The University Record, October 21, 1998
By Nancy Ross-Flanigan
News and Information Services
Where do you want to go today? To drop in on a dinosaur or watch a planetarium show? To visit a Native American pow-wow? Maybe youd like to consult weather experts about todays temperature in Tasmania, pick a computer scientists brain, learn some fun facts about fungi or find out how mummies are made.
All are possible through University of Michigan programs, activities, Web sites and other resources, but tracking down these treasures has sometimes been a challenge for kids, parents and teachers. A new Web site, Destination Discovery (www.outreach.umich.edu/ameritech/discovery), now makes it easy and fun to find out what the University has to offer. Visitors can explore the site in various ways---by scrolling through alphabetical listings of all the resources included in the site; by checking a list of U-M departments, units and affiliates to see what each one offers; or by wandering along Paths of Discovery organized by topic, such as Camps/Clubs/Conferences/Institutes, Sports and Athletics, Animals/Space/Science/Math or Next Step (colleges, universities, careers and mentoring programs).
Along the way, users will discover guides to doing library research; ideas for real and virtual field trips; and information on computer camps, fitness programs, language institutes, environmental workshops, math mini-courses, science clubs and more. Some programs and Web sites include lesson plans for teachers. Others connect faculty experts with students, either through classroom visits or through the Internet.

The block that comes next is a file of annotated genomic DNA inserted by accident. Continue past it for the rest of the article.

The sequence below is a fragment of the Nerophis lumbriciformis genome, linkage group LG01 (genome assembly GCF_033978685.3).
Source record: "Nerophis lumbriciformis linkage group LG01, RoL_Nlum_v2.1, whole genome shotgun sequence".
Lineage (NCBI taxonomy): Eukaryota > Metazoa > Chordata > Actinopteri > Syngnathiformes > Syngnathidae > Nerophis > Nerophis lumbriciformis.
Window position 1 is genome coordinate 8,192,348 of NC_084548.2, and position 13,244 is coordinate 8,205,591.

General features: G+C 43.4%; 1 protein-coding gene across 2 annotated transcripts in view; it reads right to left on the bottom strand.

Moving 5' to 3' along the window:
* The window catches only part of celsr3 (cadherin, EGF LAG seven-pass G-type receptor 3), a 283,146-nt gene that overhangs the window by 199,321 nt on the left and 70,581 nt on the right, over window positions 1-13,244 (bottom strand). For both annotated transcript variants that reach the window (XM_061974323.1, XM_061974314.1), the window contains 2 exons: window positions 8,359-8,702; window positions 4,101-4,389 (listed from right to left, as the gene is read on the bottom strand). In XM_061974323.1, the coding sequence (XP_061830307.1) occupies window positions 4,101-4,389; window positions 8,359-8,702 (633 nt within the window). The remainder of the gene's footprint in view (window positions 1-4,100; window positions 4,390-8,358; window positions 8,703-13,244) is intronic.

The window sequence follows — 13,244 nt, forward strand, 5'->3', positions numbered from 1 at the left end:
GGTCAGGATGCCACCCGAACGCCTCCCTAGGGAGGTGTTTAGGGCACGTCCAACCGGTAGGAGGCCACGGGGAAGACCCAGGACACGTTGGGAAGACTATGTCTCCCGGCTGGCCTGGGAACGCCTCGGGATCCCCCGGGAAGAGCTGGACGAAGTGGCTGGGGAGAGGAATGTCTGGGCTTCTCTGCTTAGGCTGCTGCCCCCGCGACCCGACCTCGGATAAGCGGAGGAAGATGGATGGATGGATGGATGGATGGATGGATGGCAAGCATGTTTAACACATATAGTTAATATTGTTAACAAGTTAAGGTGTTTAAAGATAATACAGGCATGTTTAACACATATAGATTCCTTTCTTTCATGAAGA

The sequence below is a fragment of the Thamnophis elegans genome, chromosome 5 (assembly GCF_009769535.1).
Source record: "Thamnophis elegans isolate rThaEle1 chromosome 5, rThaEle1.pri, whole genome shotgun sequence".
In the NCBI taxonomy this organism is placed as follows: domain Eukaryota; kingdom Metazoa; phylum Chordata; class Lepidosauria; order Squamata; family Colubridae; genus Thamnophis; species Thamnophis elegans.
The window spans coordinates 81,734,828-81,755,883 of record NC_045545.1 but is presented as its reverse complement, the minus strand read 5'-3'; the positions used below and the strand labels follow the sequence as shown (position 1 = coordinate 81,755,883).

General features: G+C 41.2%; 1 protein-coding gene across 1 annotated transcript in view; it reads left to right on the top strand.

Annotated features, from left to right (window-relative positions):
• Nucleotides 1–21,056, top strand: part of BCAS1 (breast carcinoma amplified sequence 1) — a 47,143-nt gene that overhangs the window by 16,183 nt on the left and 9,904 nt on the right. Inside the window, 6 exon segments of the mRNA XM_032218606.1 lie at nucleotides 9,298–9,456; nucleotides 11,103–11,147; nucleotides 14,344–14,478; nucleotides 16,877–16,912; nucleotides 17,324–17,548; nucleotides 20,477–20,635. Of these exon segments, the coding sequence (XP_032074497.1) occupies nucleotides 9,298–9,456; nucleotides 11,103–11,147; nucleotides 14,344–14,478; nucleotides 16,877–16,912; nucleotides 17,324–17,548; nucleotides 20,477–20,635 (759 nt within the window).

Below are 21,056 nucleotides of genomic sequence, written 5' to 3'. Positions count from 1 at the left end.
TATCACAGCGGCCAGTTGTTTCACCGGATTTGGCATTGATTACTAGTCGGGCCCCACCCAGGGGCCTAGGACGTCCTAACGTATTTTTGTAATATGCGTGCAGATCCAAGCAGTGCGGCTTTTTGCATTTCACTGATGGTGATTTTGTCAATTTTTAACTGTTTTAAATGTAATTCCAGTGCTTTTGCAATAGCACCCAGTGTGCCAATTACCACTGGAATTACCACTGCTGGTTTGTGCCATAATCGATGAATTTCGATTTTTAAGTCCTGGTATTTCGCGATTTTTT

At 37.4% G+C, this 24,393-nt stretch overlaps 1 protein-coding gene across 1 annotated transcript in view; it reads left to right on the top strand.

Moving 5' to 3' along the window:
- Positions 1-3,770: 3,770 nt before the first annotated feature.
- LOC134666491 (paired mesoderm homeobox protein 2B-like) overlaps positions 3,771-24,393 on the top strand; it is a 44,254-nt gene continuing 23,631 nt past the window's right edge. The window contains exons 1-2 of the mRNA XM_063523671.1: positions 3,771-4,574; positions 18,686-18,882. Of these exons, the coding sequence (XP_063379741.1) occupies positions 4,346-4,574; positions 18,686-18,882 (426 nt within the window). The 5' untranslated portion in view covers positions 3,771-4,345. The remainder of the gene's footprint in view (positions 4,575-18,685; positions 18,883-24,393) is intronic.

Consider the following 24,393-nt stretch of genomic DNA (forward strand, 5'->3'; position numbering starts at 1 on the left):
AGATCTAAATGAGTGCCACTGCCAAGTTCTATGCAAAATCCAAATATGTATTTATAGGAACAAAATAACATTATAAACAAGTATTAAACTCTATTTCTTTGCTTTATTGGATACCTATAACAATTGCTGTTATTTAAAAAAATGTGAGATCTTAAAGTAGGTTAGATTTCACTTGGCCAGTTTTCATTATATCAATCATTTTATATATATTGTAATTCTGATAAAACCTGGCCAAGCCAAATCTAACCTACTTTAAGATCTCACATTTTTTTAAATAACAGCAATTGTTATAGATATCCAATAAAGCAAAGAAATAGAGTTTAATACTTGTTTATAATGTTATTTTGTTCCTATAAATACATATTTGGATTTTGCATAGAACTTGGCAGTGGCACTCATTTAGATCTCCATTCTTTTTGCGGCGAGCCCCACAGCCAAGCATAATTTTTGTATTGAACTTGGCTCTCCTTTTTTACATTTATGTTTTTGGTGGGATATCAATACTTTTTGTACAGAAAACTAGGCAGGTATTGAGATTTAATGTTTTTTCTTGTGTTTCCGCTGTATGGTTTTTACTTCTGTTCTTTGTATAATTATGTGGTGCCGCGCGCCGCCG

These tend to be labor-of-love programs, where people have enthusiasm for what theyre doing and want to share it, says Nat Bulkley, a project associate in the Academic Outreach program who helped develop the site.
Destination Discovery was tested on a group of about 25 teachers last spring. The comment we kept hearing was, I always knew that the University of Michigan had all this stuff, but I never knew how to find it, Bulkley says.
One of those teachers was Richard L. King, a middle school teacher who now has the site bookmarked on all the computers in his classroom. The students use it as a jump point when theyre working on class reports or individual assignments on a theme or topic, says King, who teaches computer and technology education at Scarlett Middle School. The site also makes it easy for kids to find resources related to their personal interests and hobbies, he says, and it reflects the diversity of the real world---something many Web sites fail to do.
Another plus, especially in class periods that never seem quite long enough, is that the site is attractively designed, but not heavy on graphics and animated images that make users wait . . . and wait . . . and wait . . . while pictures slowly creep onto the screen, King adds.
Destination Discovery is a joint project of Academic Outreach and the University Libraries and is sponsored by an Ameritech Foundation grant.